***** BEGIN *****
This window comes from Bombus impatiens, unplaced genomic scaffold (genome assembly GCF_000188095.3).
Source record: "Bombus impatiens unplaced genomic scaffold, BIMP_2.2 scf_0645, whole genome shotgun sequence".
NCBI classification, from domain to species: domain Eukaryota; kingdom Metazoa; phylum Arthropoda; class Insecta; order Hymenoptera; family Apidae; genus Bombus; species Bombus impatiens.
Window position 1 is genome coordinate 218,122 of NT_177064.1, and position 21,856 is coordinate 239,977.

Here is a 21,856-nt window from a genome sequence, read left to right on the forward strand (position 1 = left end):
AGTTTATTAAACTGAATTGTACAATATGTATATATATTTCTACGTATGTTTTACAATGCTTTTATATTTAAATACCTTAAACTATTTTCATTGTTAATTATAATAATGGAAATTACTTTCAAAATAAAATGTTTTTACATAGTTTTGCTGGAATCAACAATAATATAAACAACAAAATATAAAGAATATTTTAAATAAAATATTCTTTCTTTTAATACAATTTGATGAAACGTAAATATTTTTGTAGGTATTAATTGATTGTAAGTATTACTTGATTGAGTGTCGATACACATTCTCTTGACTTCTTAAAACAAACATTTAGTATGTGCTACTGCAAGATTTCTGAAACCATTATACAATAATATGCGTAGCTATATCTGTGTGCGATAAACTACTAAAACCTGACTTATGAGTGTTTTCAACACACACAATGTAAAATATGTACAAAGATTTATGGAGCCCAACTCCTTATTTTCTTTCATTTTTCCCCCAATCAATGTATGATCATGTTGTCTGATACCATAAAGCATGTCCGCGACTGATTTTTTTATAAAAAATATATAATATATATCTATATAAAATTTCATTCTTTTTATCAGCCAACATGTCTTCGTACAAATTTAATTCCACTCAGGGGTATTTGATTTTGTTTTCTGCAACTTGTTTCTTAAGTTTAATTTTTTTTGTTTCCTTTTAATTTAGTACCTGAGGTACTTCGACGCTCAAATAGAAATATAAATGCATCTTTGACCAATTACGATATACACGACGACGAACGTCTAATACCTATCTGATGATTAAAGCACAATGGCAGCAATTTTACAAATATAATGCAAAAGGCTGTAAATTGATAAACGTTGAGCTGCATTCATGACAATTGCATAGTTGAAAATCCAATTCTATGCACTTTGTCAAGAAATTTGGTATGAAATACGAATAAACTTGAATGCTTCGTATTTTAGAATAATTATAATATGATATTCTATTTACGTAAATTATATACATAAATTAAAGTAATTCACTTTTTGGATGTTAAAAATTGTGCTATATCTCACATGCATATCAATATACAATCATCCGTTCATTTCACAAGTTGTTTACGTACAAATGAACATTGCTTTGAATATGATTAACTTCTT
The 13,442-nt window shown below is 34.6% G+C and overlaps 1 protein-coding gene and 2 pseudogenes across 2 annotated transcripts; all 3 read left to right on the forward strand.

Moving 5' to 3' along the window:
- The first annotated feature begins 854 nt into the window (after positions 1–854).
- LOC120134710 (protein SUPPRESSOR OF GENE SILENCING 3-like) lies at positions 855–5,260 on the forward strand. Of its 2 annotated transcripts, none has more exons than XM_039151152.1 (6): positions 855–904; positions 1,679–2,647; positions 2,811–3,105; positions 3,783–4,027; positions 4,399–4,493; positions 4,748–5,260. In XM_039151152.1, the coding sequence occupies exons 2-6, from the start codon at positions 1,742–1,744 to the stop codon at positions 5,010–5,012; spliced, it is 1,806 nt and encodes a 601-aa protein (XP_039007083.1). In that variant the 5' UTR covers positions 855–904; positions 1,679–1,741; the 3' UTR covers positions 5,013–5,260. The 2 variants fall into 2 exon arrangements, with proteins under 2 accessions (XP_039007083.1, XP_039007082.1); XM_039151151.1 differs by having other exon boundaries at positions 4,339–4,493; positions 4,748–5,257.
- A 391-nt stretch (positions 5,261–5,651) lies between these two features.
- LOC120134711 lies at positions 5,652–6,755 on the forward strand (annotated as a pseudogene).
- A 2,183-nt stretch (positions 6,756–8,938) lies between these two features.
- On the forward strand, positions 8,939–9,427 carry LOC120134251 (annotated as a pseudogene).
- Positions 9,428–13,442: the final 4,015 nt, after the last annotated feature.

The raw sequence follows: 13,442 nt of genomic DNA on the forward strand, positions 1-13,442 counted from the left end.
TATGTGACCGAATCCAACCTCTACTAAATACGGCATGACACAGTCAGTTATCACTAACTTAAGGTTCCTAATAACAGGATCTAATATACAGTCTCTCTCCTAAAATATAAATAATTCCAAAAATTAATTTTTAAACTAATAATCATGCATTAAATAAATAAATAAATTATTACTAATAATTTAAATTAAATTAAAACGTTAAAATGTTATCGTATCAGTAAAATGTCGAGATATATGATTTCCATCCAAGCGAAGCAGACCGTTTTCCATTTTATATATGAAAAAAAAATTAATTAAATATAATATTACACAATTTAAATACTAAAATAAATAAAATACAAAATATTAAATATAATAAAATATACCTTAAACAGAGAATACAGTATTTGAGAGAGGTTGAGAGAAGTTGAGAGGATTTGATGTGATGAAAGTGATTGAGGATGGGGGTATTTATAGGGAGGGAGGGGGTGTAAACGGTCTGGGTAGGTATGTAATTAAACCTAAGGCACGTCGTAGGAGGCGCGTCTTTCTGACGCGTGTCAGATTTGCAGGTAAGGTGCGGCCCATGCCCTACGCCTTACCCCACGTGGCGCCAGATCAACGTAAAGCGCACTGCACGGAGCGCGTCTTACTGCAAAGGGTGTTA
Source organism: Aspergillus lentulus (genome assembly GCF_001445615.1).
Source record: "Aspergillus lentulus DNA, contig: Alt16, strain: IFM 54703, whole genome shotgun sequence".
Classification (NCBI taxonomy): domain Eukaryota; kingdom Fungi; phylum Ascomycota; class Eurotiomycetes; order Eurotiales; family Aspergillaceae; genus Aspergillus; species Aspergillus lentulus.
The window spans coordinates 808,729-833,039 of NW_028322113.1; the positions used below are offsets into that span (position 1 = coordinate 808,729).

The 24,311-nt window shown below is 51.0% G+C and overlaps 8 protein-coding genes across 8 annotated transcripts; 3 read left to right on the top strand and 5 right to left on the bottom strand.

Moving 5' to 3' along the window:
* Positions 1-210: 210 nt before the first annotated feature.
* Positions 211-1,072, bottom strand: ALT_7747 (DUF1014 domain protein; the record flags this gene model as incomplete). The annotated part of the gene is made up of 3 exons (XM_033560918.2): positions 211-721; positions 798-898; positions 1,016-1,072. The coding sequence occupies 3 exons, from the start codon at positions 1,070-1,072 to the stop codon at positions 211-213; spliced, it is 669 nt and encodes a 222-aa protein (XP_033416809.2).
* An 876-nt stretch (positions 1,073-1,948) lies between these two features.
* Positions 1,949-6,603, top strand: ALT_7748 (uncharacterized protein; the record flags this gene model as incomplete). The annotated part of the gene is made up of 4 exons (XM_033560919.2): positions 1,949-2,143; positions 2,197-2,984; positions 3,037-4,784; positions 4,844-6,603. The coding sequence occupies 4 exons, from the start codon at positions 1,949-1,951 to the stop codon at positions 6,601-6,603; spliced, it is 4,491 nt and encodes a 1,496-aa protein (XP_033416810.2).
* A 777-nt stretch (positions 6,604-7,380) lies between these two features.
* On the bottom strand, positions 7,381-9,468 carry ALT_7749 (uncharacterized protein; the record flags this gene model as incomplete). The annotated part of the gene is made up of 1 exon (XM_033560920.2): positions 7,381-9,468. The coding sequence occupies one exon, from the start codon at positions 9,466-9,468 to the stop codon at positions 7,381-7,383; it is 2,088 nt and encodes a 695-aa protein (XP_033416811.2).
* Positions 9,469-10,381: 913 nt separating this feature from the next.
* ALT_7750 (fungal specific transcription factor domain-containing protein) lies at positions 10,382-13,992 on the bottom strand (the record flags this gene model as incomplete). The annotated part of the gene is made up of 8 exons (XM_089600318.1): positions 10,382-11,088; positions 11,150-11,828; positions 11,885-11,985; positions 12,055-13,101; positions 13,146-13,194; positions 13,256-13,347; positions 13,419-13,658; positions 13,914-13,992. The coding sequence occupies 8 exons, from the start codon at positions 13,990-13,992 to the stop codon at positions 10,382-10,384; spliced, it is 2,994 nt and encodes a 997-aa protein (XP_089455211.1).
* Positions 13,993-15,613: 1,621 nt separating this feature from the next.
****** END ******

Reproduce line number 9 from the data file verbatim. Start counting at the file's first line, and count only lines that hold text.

- The first annotated feature begins 854 nt into the window (after positions 1–854).